24th July 2009, 11:31 PM
Join Date: Oct 2006
Re: Weber IDF, Unabridged
<B style="mso-bidi-font-weight: normal"><U><SPAN style="FONT-SIZE: 14pt"><FONT face="Times New Roman"><FONT size=4>Weber Carburetors, Tuning. June, 2009<?xml:namespace prefix = o ns = "urn:schemas-microsoft-com
<o:p></o:p> The adjustment procedure pretty much followed the various books and articles. We started with the mixture screws out 1 ½ turns and the throttle plates opened about a half turn from where the screw makes contact with the linkage. (Pat Braden, Weber Carburetors, recommends starting the mixture screws about a half turn out and adjust them out a quarter turn at a time. Bob Tomlinson’s Original Weber Tech Manual recommends starting about two and a half turns out and adjusting the mixture screw in. Haynes Weber Carburetor Manual recommends pre setting the mixture screws two turns out. I doubt it makes much difference which way you go, as long as you end up in the right spot). After the engine was thoroughly warmed, the balance was checked.
<o:p></o:p> The two primary carbs (connected to the bell crank) were adjusted first, then the two dependent carbs.
<o:p></o:p> It is interesting how the idle speed quickly smoothes out just by getting even air flow. A fraction of a turn of the stop screws makes a noticeable difference in the idle speed. Our idle speed was set around 800 RPM.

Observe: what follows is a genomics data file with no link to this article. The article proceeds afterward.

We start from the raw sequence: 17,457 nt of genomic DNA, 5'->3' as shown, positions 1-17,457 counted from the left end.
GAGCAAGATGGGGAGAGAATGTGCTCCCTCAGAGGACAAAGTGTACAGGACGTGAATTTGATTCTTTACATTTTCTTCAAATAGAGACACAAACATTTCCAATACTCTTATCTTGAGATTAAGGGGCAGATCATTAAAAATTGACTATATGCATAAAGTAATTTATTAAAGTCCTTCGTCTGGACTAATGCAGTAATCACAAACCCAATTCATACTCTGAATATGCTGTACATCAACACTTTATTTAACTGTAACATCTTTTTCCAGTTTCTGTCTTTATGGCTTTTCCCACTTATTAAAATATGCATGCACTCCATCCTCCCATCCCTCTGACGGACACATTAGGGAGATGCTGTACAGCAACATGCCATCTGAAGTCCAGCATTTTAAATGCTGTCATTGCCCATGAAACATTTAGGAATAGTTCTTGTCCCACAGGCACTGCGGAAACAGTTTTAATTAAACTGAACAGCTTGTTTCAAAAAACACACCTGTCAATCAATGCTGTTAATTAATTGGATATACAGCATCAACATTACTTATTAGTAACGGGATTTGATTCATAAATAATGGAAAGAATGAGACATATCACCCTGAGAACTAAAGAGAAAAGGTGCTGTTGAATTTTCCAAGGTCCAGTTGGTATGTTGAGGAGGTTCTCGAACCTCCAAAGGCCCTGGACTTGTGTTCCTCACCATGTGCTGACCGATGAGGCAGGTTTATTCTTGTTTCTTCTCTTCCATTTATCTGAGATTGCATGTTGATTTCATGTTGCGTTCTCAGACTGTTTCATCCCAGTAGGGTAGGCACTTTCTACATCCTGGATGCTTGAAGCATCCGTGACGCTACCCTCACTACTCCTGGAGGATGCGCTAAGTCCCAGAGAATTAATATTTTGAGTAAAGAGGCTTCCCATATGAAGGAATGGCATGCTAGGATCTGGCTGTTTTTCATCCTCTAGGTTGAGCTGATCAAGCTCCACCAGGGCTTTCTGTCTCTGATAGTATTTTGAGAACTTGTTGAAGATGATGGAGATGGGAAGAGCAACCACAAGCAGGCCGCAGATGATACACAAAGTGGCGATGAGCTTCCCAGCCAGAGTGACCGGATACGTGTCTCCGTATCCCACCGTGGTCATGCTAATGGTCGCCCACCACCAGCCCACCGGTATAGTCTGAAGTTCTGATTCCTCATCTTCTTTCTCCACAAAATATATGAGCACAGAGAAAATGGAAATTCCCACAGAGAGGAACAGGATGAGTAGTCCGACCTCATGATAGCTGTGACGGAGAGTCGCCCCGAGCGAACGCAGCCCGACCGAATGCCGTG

<o:p></o:p> There was a slight variation between the throttle bodies on two of the carbs. The lower reading was brought up to the higher with the air screw adjustment. When the job was finished, all eight throttle bodies were within a needle width of each other on the air flow meter.
<o:p></o:p> We have had a persistent problem with one, sometimes two, cylinders not firing. An infrared temperature gauge is so handy for quickly identifying a non firing cylinder. It works much better than a finger. Typically the temperature of the header runs around 200 degrees or more. If one is running around 150 degrees or less, we know it is not firing. That cylinder’s mixture screw is then opened until we hear the RPMs jump, and we then know it is firing. The header temperature quickly rises. We have found that a couple of the mixture screws need to be out about a half turn or more farther than the others. Once properly set, they have been firing reliably.
<o:p></o:p> Making sure that all cylinders are firing and getting a good balance between the carbs seems to be the most important part of this process.
<o:p></o:p> The mixture screws were adjusted. First the idle stop screw that controls the idle speed was turned in to slow the engine down to around 600 - 700 RPM. Next the mixture screws were adjusted by turning them in a quarter of a turn at a time until a drop in the RPMs could be heard. Then it was backed out a quarter of a turn and that cylinder was done.
<o:p></o:p> After the mixture screws are set, the balance is rechecked. Then we are done, for the moment.
<o:p></o:p> Keeping a record of what is changed is helpful. We made up a little chart to document modifications and changes. A fresh sheet is used for each ‘session’. (We have quite a stack already filled out). When the plugs are pulled, we set them on the chart and snap a picture for future reference.